Poor Jessica, a first grader, worries about messing up when she reads out loud in class. What’s worse, she’ll have to read in front of the parents on Readers’ Theater Day. It helps to learn that her mom was slow to read. Jessica decides to practice.   She reads every day to her pet dog. It’s a wonderful story about perseverance.

Simon’s Hook; A Story About Teases and Put-Downs by Karen Gedig Burnett

This is my favorite book to help children learn specific strategies when dealing with unkindness.  Simon’s grandma uses the analogy of a fish biting a hook or not biting the hook when dealing with teasing or put-downs. The strategies for not biting include: making a joke about it, agreeing with it, ignoring it, and so forth. Simon learns the strategies and goes back to school, handles the teasing with a strategy, and feels great.

Stephanie’s Ponytail by Robert Munsch

Our heroine, Stephanie, decides to style her hair unlike the other kids – in various ponytail arrangements. Initiall , the other children make fun of her hair. But, then they copy her. This is a hilarious story about doing your own thing and what happens when you follow the group – with a surprise ending.

The Kissing Hand by Audrey Penn

This book made me cry when I first read it. It’s a sweet story about a child’s firsts experience going to school. His mother reassures him that even though she’s not with him, he has the kiss from her right in his hand.

A Thesaurus

This is the BEST for writers. Teachers emphasize that good writers choose wonderful words. Even the best writers use a thesaurus to help find fabulous words.  It’s our best help during writing journal melt-downs.  I highly recommend it.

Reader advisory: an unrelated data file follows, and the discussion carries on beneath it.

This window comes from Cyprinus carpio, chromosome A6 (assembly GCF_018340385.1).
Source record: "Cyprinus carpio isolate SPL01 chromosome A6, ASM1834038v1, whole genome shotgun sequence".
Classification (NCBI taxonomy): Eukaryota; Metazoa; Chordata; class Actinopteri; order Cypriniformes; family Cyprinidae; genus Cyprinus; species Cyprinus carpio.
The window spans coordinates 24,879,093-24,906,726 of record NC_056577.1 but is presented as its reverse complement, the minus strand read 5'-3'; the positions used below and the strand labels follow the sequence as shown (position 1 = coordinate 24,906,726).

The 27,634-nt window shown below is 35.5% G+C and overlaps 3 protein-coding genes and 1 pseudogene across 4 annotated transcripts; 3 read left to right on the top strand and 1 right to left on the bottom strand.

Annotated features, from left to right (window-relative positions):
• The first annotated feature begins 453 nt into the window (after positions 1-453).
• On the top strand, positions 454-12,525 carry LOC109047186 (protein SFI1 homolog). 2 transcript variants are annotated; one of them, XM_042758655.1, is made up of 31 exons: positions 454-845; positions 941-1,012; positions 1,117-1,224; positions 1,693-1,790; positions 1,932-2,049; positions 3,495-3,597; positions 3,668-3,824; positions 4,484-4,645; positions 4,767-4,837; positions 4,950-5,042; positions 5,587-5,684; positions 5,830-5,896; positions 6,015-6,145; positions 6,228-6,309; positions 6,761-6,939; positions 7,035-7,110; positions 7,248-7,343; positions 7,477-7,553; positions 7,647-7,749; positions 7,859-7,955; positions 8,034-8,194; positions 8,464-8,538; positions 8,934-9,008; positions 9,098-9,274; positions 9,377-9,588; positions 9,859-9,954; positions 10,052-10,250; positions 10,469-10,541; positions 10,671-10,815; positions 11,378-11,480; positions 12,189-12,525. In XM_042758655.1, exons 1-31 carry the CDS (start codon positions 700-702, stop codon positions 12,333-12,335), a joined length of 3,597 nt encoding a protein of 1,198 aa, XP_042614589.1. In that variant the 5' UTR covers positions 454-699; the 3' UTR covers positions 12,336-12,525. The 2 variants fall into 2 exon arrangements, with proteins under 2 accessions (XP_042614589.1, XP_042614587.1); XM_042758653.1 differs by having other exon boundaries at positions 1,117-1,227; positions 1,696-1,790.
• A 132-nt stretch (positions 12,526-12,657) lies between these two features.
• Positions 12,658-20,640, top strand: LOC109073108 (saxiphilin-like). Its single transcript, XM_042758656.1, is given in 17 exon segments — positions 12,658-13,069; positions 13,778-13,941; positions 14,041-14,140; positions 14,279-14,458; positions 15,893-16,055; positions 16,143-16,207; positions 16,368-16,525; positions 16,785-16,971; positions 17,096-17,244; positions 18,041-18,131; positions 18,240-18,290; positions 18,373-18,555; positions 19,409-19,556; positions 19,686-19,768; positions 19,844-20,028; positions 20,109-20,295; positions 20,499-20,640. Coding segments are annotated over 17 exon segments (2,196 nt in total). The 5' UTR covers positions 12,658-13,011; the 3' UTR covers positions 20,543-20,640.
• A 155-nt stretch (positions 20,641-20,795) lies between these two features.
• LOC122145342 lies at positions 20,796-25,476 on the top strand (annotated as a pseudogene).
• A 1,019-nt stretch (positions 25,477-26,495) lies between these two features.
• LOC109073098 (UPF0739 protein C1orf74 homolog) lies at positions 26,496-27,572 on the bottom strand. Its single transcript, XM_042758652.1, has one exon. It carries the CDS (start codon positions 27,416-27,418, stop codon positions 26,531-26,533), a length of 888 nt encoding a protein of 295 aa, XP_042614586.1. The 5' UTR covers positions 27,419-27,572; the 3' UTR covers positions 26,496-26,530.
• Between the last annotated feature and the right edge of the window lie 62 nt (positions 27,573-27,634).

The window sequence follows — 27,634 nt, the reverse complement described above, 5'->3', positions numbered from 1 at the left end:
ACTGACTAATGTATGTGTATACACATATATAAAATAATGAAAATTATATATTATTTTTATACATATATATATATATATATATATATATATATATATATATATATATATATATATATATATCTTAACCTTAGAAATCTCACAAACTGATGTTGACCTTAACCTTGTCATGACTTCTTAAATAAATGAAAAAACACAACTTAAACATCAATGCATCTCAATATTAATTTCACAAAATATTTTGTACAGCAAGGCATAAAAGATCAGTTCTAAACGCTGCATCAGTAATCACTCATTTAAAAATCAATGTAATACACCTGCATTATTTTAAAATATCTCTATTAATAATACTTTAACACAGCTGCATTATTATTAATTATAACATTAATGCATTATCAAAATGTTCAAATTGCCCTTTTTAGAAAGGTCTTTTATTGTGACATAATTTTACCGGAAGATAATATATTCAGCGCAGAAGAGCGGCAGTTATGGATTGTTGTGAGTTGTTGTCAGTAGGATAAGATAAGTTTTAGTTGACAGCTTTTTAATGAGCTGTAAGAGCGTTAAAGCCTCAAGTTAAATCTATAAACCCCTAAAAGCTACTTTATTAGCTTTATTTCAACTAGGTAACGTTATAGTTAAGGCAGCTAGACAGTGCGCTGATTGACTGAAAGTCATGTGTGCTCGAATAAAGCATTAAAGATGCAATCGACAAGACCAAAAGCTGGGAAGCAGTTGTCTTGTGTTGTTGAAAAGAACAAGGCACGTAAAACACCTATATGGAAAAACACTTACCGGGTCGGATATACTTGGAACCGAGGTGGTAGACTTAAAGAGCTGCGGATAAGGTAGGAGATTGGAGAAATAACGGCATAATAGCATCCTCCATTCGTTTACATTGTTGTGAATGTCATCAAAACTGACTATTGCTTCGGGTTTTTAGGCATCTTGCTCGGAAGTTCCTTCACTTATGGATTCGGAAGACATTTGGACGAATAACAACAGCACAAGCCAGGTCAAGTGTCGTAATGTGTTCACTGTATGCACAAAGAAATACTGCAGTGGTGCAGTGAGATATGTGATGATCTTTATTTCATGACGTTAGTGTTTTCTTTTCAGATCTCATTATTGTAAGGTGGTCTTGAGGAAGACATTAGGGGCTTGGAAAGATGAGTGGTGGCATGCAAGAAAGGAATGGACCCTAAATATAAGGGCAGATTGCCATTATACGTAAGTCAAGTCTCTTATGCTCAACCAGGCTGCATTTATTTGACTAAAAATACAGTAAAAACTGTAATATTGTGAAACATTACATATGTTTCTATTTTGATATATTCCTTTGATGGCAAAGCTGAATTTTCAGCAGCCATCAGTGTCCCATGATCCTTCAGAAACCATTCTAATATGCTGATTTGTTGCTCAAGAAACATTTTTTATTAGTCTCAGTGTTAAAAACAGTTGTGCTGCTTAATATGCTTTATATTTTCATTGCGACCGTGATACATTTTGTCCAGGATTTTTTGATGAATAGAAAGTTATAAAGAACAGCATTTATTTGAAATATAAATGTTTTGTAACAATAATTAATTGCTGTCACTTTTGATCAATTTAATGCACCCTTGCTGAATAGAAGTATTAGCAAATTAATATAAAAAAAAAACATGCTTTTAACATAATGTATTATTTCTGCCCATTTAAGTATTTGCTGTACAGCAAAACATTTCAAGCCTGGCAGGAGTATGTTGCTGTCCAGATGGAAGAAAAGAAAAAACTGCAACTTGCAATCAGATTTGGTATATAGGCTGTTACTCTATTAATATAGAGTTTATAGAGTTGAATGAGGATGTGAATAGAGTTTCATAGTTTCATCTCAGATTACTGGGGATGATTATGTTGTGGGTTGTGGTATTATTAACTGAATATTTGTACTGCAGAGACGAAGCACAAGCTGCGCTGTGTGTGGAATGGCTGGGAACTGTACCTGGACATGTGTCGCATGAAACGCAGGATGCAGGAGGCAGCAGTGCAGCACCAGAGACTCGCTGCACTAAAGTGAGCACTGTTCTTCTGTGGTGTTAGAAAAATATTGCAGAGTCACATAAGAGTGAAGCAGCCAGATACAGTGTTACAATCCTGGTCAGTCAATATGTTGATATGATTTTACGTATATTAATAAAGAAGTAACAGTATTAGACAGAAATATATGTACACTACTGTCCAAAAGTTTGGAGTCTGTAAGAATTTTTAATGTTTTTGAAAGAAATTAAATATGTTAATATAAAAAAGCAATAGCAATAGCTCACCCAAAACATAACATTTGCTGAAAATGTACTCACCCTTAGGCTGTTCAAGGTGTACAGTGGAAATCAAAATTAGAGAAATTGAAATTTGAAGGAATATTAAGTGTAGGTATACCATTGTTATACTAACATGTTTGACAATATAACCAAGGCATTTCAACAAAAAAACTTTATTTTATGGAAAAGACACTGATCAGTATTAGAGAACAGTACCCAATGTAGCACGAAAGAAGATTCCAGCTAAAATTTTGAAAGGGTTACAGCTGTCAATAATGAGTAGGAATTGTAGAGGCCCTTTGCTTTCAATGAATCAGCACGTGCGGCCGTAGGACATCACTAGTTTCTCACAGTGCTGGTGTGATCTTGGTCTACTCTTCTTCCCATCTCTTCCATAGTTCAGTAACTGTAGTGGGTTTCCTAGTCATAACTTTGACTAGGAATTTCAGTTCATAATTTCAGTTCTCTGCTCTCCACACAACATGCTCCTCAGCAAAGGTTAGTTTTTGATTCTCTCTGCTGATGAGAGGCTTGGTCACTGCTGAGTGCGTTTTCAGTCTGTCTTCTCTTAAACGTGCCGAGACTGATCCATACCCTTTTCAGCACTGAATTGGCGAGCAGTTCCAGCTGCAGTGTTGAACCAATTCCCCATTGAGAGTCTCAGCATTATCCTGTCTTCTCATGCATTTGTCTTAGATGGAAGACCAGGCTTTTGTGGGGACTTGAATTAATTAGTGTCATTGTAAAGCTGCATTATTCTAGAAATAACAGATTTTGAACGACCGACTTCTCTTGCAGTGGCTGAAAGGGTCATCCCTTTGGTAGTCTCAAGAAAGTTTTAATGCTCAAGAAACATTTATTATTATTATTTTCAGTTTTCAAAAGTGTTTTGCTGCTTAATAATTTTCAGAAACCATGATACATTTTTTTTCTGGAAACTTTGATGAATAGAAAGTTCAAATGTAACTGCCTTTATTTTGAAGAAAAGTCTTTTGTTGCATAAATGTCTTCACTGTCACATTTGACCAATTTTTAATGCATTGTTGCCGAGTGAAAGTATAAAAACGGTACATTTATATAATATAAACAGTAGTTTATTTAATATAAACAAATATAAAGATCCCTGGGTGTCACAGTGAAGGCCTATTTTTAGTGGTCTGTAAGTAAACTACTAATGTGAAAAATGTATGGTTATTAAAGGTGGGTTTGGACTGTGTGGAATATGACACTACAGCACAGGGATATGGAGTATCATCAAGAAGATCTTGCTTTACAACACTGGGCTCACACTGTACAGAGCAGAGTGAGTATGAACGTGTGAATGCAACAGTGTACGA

What other books have helped your child with school related issues?

All kids are smart. Really.

Children differ.  Does your child . . .
love animals?
like to work with others?
like to set goals?
enjoy singing?
do mental math easily?
like word games?
love maps?
excel in sports?

Everyone is smart. In some way. The examples you just read show the different ways in which children are gifted, or in other words, smart.

Parents, you know your kids are smart. But did you know that there are many ways of smart? Multiple Intelligences Theory (from research done by Dr. Howard Gardner of Harvard) identifies eight different intelligences or ways of being smart – where as traditionally we think of smart as linguistic and mathematical. Gardner suggests we expand our thinking.

Thomas Armstrong, PhD paraphrases Gardner’s eight intelligences into kid language in his book, You’re Smarter Thank You Think as . . .

Word smart: reading, writing or speaking, foreign languages, story telling, spelling, & more
Music smart: music, singing, instruments, & more
Logic smart: numbers, math, patterns, science
Picture smart: visualize, like art, designing
Body smart: coordinated, athletic, like acting, crafting, repairing
People smart: interested in others, lots of friends, join groups
Self smart: understand self, journal, plan, goal oriented
Nature smart: observe, classify, enjoy outdoors, gardening, cooking

What are you?  What is your child?  Here’s an online test and a printable test.

Try this Fruit Game activity with your toddler to develop all of the intelligences.  Start out with . . . “I’m thinking of a fruit that is round, red, juicy,” sing songs about apples and show the shape of an apple with your hands or body.  See full details by clicking on the link.